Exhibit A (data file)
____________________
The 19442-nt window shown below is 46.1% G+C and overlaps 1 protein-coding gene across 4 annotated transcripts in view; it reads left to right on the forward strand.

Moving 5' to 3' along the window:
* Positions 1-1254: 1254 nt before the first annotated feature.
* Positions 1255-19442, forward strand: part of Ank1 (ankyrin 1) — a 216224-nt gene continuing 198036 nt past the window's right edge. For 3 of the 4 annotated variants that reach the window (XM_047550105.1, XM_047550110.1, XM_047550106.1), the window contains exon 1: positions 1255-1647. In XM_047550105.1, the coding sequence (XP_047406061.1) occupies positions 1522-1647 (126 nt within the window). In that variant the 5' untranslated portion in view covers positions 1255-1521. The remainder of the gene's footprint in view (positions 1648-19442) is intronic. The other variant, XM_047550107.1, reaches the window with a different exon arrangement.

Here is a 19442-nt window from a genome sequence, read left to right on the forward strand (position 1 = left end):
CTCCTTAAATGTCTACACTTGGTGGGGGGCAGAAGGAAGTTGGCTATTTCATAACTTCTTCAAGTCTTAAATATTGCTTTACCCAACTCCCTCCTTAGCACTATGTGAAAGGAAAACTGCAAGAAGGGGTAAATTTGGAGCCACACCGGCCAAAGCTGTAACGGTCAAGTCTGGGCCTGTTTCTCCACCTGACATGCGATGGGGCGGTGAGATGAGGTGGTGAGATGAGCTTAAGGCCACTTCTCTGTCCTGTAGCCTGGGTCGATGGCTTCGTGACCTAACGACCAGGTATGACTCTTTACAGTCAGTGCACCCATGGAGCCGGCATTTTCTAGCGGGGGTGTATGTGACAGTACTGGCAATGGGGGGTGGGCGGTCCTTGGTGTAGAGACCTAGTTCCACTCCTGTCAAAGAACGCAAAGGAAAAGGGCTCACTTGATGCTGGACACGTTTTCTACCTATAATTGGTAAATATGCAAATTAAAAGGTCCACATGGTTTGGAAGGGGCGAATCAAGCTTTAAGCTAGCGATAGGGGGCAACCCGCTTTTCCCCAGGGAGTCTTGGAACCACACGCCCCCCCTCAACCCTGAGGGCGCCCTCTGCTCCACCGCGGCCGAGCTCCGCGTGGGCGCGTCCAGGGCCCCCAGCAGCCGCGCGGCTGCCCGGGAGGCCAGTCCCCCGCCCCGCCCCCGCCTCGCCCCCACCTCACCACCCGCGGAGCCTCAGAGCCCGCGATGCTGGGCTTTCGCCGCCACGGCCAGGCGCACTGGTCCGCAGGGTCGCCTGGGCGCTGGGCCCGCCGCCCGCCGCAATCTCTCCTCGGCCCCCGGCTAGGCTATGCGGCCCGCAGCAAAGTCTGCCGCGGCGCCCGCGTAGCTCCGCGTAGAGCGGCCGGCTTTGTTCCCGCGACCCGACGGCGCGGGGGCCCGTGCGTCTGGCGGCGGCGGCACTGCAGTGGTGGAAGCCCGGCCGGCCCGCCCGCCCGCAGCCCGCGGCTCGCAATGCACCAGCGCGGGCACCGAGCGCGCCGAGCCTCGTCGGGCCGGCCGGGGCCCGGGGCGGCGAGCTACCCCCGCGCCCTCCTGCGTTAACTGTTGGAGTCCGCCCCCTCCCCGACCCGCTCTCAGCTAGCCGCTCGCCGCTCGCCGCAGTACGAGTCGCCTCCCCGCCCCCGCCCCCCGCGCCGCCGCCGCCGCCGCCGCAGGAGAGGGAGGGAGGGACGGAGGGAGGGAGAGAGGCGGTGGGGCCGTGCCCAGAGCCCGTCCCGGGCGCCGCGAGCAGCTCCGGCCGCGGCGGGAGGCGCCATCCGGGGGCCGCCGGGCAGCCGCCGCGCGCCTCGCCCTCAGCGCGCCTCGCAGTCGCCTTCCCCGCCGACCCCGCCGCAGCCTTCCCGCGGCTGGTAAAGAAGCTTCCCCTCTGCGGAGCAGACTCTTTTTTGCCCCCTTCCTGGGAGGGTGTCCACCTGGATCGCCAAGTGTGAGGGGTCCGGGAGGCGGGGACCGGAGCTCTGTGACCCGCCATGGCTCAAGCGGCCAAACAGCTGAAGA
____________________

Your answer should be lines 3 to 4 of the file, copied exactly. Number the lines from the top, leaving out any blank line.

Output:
* Positions 1-1254: 1254 nt before the first annotated feature.
* Positions 1255-19442, forward strand: part of Ank1 (ankyrin 1) — a 216224-nt gene continuing 198036 nt past the window's right edge. For 3 of the 4 annotated variants that reach the window (XM_047550105.1, XM_047550110.1, XM_047550106.1), the window contains exon 1: positions 1255-1647. In XM_047550105.1, the coding sequence (XP_047406061.1) occupies positions 1522-1647 (126 nt within the window). In that variant the 5' untranslated portion in view covers positions 1255-1521. The remainder of the gene's footprint in view (positions 1648-19442) is intronic. The other variant, XM_047550107.1, reaches the window with a different exon arrangement.